Building Wealth Has Nothing To Do With Money

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During a recent dinner out with my fellow speaker and copywriter buddy Maureen, the subject of money came up. 

I said to her, “Did you know that most people have a money set point?” She replied with a question in her voice, “We do? What is a money set point?”

I went on to say that your money set point is the amount of money you believe you deserve to earn or to make. Interestingly enough– it doesn’t matter if you’re a regular Joe or Joann working a 9 to 5 job or a seasoned business owner– we all have them. Let’s be clear– this isn’t a conscious decision. This limitation resides in our subconscious mind.

It’s not like we go around with a bubble over our heads– that screams “ HEY! I only believe that I am worth $100 for my services.” Or I only deserve to make $40,000 per year.

What’s interesting to note is that our money set-point is usually determined by what we see in our childhood or learn from our parents.

Can you remember your first “money” conversation? How did that conversation shape your experience with money? Did it take you to a place of lack or abundance? Did you tie your worth to that amount of money? What unspoken lessons did you learn around money and its value?

For as long as I can remember, my money set-point was $50,000. That’s because growing up I would hear my parents say, “ If you make $50,000, you can live high off the hog.” or “Man you’re making $50K, you are in there like swimwear.” (Hey– don’t judge my family has colorful sayings)

Having grown up hearing them say that, my value was tied to $50K. Having “arrived” meant earning 50K.

My very first job out of college, I made $46,500. For the life of me, I couldn’t get pass that elusive $50K mark.

Not soon after– I lost that job. And it would take me years to get back to anything close to that level. In retrospect, I’m not sure that I believed I deserved to earn that amount.

There is a book called, the Energy of Money. In the book, the author recounts her first “money” experience. She was 7 years old and her Uncle came over to visit. During his visit, he was telling his family about a new job. With a curious and inquisitive tone, the author asked, “Well, Uncle, how much do you make at this job?”

A hush fell over the room. She’d crossed a taboo line that she wasn’t aware existed. Before another word could be uttered, the author’s mother swooped in like an eagle pouncing on prey and said, “Oh, we don’t talk about those kind of things at the dinner table, dear. That isn’t polite.”

Polite. Polite? What does being polite have to do with money?  That was her first introduction to money. It was already a taboo subject.

Money is energy. Plain and simple. The actual paper that it’s printed on is worthless. It’s the value that we attach to it that makes it worth something.

What’s interesting is how we tie our worth to money. For many, the amount of money someone earns is automatically tied to their worth as a person.

We all have limiting beliefs around money that hold us back. Inner limitations that keep us stuck.

For example, My friend Mary can tie her “stuck” point back to childhood. When she was a little girl, her Dad worked a W-2 gig. In the evenings, he had a side handyman business, repairing odds and ends for people around the neighborhood. Mary came from a big family and she was the youngest and only girl. Often times, she would tag along with her Dad as he completed the side jobs. He offered hired Mary and her brothers as his gophers. They were responsible for carrying tools, setting up and cleaning up the site. He said to Mary and her brothers, “I will pay you 10 cents per hour for your work, and you must complete and turn in a time card in order to get paid.” Each time Mary would meticulously complete her time card outlining her duties and the amount of hours that she worked. And each time her father would “forget” to pay her. Yet, each time that one of her brothers went out he always remembered to pay them. This series of events shaped the way that Mary viewed money.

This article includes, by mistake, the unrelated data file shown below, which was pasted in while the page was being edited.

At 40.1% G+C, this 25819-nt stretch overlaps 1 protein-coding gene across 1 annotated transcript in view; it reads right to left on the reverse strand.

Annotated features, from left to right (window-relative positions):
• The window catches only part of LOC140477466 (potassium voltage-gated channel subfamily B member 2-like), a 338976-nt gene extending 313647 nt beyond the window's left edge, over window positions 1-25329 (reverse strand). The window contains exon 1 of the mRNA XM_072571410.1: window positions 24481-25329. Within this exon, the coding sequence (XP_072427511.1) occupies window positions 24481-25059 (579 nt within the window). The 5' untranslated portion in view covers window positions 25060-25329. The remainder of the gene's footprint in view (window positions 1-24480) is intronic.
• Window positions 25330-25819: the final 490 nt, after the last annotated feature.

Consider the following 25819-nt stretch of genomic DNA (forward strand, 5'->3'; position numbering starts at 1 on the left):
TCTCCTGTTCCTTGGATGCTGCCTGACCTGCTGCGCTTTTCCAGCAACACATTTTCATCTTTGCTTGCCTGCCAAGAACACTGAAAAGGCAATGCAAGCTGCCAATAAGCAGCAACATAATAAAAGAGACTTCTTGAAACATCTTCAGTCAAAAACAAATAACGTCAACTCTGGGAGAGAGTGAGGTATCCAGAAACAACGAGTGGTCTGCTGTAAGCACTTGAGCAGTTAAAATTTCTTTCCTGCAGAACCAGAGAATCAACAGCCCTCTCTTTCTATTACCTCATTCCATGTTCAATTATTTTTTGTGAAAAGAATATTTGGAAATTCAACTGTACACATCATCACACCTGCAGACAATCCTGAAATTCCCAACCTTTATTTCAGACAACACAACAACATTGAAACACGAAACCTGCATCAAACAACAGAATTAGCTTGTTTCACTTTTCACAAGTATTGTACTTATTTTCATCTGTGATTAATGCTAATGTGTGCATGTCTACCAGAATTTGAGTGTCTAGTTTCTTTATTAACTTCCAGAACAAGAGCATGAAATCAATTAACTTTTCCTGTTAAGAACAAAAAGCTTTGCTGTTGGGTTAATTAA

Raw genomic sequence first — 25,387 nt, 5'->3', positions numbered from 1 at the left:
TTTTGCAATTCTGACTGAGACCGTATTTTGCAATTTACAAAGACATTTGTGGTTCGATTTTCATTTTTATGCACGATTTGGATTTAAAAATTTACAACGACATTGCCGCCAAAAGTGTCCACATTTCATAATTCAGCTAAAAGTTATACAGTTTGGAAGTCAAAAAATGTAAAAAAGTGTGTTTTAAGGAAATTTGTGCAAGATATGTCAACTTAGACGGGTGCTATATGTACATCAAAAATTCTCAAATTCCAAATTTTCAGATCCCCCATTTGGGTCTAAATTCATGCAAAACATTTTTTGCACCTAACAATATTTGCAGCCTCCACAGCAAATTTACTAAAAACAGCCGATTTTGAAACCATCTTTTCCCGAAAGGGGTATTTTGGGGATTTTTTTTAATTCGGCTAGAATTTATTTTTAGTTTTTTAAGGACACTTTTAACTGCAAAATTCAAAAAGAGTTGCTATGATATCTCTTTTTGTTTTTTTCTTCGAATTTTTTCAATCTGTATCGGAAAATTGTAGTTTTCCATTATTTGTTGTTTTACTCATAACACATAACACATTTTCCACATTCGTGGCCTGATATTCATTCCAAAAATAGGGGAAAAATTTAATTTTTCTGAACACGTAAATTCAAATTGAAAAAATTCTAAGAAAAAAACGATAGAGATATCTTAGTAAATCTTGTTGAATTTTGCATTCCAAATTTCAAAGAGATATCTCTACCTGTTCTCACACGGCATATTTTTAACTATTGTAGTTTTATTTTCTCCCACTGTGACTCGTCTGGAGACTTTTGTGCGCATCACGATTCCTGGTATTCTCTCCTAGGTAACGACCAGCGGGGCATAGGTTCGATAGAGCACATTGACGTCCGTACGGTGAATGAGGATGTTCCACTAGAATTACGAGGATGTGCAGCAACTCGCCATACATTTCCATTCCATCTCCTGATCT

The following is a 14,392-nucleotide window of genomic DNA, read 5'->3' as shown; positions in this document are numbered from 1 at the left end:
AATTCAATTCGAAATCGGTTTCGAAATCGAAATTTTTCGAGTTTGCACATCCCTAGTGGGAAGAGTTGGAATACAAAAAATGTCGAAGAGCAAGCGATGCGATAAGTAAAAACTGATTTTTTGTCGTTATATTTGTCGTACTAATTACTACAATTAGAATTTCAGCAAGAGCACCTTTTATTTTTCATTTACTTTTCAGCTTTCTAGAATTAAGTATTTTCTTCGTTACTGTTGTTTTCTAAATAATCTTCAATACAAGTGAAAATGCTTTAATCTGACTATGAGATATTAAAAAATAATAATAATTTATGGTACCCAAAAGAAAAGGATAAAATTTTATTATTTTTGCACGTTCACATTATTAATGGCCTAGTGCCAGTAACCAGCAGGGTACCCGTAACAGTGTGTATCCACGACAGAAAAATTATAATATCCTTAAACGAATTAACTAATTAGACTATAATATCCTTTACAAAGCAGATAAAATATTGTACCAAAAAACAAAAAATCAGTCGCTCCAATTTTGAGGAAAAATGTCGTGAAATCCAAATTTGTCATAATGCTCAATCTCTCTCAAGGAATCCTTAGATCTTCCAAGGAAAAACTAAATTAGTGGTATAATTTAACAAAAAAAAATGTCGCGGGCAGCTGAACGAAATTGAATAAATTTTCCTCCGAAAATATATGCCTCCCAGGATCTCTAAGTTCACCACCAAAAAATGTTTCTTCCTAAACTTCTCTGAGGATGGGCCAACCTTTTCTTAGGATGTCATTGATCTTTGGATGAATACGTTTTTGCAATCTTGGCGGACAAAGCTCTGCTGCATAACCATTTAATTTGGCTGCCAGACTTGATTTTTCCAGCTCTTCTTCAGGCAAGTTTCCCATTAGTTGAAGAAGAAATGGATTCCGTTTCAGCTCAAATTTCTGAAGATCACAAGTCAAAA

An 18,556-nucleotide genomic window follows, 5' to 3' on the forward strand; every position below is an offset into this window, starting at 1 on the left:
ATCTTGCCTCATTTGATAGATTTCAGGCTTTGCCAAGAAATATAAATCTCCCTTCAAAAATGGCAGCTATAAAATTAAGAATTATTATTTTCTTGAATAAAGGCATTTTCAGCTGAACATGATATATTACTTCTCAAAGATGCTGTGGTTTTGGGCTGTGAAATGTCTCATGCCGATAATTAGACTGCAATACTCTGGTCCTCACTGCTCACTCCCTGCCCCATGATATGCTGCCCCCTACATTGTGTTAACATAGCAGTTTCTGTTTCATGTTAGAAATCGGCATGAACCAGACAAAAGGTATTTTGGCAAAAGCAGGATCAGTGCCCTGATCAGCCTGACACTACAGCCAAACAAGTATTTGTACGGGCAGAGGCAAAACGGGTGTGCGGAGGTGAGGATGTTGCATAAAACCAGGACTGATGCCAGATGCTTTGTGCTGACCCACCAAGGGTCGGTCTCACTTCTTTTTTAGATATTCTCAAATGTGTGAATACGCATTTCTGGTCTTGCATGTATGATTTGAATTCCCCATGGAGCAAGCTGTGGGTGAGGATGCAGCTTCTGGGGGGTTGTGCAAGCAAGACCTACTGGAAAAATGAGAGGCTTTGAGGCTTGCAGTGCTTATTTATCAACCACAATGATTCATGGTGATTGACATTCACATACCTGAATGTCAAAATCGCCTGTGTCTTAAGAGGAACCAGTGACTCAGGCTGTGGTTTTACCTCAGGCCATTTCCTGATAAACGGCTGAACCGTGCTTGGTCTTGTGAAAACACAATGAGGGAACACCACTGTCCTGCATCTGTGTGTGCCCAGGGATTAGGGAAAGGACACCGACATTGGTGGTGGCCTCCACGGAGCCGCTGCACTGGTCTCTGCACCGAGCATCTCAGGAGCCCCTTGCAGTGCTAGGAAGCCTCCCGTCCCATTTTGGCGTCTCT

She felt that, as a woman, her time was not valued and she didn’t deserve to be paid. In her eyes, men were viewed as superior and their work, time, and efforts were more highly regarded. This subconscious belief worked in the background. She wasn’t aware of these beliefs until she saw the same patterns showing up in other places.

Mary owns a successful business. But it wasn’t always this way.

As a business owner, she had to really work on getting past this set-point. This mentality about her worth and value around money spilled over into her business. She would invoice clients and never receive payment. She never followed up. She wasn’t charging what she was truly worth and essentially would accept whatever people would give her.

Once she started working on inner talk around money things started to shift in her life and business in a BIG and positive way. She started working with more clients. She’d confidently give the price of her services without a sheepish look of anxiety. She learned how to unapologetically demand that she be paid for what she is worth.

Do you struggle in this area? Here is one tip to get you over that money set-point hump.

Start a new practice each day of spending 5-10 minutes just imagining how it would feel to earn a bigger income and have a bigger savings account. Keep increasing the amounts every couple of weeks. Within a few weeks. you should notice that you’re feeling much more comfortable with the idea of larger sums of money – to the point where they even seem quite small!

And over time you should notice that your own income and/or savings start increasing along with your money set-point. Again, it’s a gradual process, so take your time and enjoy it rather than trying to hurry anything to happen.

Keep me posted. I am always eager to hear how my tips are working for you. Comment below.